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Canadian Historic Sites: Occasional Papers in Archaeology and History No. 13

Table Glass Excavated at Beaubassin, Nova Scotia

by Jane E. Harris


Historical Background

The name "Beaubassin" at first referred to the whole Isthmus of Chignecto, but gradually it came to be used only for the small Acadian village which was situated on the southwest end of the Fort Lawrence ridge near present-day Amherst, Nova Scotia. The first settlers to arrive in the area were the Acadians in the 1670s. They farmed the fertile lowlands along the La Planche and Missaguash rivers and traded with France and New England. Trade with New England was illegal at this time but flourished nevertheless. Although the British assumed nominal control of Acadia in 1710, trade between the Acadians and France continued until at least 1741 via French settlements on Cape Breton. When the British constructed Fort Lawrence in 1750, the Acadians fled to French soil on the other side of the Missaguash River. In 1755 they were physically expelled from Acadia, many being sent to the southern American colonies. Some escaped and returned to those parts of New Brunswick and Cape Breton which were still in French hands (Coleman 1968a, 29. 90-91).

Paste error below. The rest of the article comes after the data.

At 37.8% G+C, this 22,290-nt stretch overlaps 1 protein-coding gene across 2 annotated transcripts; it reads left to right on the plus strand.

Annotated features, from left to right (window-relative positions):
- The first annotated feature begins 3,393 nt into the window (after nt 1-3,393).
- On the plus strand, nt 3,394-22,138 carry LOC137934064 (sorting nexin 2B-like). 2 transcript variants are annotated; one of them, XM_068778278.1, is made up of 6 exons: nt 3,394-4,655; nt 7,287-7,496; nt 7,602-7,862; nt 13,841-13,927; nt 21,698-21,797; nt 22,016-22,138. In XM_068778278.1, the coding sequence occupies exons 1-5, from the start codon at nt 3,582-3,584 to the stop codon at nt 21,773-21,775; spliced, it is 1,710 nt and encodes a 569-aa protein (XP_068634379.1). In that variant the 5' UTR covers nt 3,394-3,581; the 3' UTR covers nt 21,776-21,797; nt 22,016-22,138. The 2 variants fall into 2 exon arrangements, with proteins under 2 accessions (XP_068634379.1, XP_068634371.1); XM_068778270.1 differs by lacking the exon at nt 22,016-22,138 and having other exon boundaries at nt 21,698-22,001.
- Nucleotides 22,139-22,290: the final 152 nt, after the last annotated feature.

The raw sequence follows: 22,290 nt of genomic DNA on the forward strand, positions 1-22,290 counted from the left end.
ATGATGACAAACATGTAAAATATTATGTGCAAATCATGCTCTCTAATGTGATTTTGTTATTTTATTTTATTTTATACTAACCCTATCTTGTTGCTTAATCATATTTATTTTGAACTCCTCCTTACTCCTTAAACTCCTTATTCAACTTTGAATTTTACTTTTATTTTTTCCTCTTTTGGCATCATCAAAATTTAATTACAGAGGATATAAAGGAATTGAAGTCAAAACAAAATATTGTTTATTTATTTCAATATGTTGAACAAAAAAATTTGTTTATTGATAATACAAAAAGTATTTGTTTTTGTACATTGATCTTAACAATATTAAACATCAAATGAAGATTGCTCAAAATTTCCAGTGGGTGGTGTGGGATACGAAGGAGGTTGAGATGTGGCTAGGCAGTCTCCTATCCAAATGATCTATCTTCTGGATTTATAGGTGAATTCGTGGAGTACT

Research Techniques

In the summer of 1968, Pierre Nadon conducted a series of exploratory excavations in an attempt to find the Acadian townsite of Beaubassin. The excavation consisted of eight units spread over a large area (Fig. 1), each representing a single structure. Six of the eight units (1, 2, 3, 4, 7, 8) returned varying amounts of glassware.

1 Site map of Beaubassin, Nova Scotia, showing excavation units. (click on image for a PDF version)

Since few glass objects were found, it was decided to analyse these artifacts with respect to historically defined occupation periods and glassware types rather than consider each excavation unit separately. It was hoped that by this procedure an approximate date of occupation could be assigned to each unit.

A shortwave ultraviolet light source (Fisher Scientific UVS-11) was used to determine the presence or absence of lead in the clear glass artifacts. The colour code used therein refers to the Nickerson Color Fan (Munsell Color Company); colours were always determined under fluorescent lighting.

I wish to thank Jane Mousette of Ottawa, a former colleague, for the artifact drawings in this paper.

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